Have you ever found yourself stepping outside your door thinking how convenient it would be to just be able to “blink” and find yourself in another country?
My husband and I used to live in London, and now that we’re back in New York there are many days when I long to return for a visit. Whether to stroll through Regent’s Park, walk along the River Thames to see the London Eye or head over to Baker Street, home to the fictional character of Sherlock Holmes, there are many things I recall fondly.
A London Shoot
So at first, it was a mystery when I left home to take my daughter to school the other day only to discover that my streets had been blocked off, and London had suddenly “appeared.”
A large TV shoot had emerged, for the show, “Elementary,” taking up blocks all around us, filling our streets with production trailers, craft services and trailers for the actors and much more.
A policeman waved me through some pylons, saying, “Welcome to London!” as I passed.
London’s “Black cabs” were littered down the block, along with numerous other British cars, including Mini-coopers (one painted with the British flag on top), Aston Martins, a vintage Land Rover, Jaguars and even an old Bentley, sporting British “diplomatic” plates. All of the cars had British plates as well.
Moving down the block, a small cafe had been set up on the sidewalk (right next to a parking lot that I’m guessing you’ll never see in the shot), along with one of the famous “red phone booths,” so identifiable with London. Funny thing about those booths—they didn’t work here, as they were just glorified props, and I couldn’t help but laugh to think that they were never actually much more than props back in London—where they weren’t supposed to be just for show.
A man was busy spray-painting onto the street the words “Solo motorbikes”—and a gaggle of typical mopeds, motorcycles and motor-bikes were lined up ready to be re-parked there.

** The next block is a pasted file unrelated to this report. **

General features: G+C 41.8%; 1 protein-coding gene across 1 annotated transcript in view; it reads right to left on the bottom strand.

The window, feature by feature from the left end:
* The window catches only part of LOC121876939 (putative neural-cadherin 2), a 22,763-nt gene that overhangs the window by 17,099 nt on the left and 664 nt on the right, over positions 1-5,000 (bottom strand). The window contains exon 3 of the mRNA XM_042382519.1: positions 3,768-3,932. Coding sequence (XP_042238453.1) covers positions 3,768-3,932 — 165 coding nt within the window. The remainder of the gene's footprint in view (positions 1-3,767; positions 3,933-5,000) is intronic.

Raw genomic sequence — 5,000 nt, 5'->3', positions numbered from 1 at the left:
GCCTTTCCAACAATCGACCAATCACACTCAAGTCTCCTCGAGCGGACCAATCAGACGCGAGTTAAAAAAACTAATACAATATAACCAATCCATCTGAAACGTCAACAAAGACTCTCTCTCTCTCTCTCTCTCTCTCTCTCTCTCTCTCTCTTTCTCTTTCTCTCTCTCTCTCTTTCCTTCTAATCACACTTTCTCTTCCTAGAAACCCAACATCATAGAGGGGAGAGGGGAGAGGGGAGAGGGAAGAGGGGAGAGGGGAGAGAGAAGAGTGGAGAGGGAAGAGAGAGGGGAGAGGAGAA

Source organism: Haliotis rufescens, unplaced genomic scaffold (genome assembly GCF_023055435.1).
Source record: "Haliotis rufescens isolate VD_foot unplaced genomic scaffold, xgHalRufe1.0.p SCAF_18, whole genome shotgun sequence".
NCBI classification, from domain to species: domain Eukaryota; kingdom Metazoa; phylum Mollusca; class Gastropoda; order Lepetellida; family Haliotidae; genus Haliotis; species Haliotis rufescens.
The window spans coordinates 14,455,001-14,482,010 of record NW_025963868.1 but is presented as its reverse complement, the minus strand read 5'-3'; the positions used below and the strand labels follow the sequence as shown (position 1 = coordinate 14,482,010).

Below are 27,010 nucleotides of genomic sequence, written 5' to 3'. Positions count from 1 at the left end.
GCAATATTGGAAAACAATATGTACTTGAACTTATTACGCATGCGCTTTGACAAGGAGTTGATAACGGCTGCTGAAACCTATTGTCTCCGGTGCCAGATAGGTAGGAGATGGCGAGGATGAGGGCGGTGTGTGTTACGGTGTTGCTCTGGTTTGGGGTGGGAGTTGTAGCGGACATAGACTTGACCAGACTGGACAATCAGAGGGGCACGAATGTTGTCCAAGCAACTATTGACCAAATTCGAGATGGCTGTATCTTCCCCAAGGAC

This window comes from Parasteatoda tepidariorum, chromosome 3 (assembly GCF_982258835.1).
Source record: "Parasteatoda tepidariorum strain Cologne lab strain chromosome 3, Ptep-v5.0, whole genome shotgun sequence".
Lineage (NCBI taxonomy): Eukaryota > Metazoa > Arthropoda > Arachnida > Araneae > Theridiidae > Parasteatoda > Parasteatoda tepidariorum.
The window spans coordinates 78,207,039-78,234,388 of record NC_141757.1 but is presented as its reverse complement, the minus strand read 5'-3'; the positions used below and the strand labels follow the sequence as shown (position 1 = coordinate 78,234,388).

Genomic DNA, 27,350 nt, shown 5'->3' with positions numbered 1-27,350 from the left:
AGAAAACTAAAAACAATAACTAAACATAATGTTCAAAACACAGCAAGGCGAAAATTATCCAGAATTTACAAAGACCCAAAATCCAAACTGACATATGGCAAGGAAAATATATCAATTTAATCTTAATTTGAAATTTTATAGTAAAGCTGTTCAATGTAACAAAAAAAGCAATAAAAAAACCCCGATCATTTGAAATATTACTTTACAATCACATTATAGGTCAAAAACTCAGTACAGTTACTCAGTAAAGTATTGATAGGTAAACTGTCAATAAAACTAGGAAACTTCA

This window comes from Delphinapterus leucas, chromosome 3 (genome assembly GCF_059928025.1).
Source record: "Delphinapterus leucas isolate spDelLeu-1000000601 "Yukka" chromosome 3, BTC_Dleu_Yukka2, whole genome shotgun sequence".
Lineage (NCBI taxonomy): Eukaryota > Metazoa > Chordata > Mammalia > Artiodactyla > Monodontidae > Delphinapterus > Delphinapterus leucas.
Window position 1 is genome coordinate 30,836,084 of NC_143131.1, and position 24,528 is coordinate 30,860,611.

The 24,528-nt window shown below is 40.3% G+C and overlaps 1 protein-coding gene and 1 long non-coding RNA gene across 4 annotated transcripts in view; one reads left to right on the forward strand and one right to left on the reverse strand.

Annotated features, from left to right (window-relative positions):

Bobbies vs NYPD
At the end of the block were a Double-Decker bus, and two police cars that looked as if they’d taken the QE2 to get to these shores.
Oddly, a number of NYPD members were standing around the British police car wanting to get a better look.
It would seem that they were assigned to the street beat, but for the moment they were enjoying the scenery around them. As one walked away he yelled to the others, “I’ll see you fellows later at tea time!”
Even the parking signs had been switched out for the British versions. All of the sudden, I was back inside the congestion zone!
A neighborhood local who owns an Irish Wolfhound (not an ideal breed for a small Brooklyn apartment) had apparently been enlisted to allow the dog to be used in the scene.
Two authentic looking Bobbies walked right past me. As I commented on their costumes they smiled, and I hoped they would not talk in the highly- likely event they were not actually British.
I watched as extras began to fill up some of the café tables. They were served scones with clotted cream. (Well, that’s what it looked like from across the street. Or perhaps I was just fantasizing?)
For just a bit, as I continued walking, I was transported back to the streets of London. Living in New York afforded us the chance to walk into many different countries on the streets of the city, as makeshift sets would pop up for a limited period of time.
But, as I continued walking, an extra who’d been hired to drive one of the cabs and clearly had no idea how to drive a stick-shift, proceeded to rev it up so much that gray smoke appeared from the back. All of the sudden, the car gave a jolt,hiccuped into reverse, and slammed right into another British cab behind it. It was quite clear from everyone’s reaction and the profanity coming from the Assistant Director’s mouth, that this was not a planned part of the scene. And with that, I crashed back to my reality, and headed out to work.
I’ll simply have to replay the scene through a different lens, and check out the final version of my “trip” on the telly.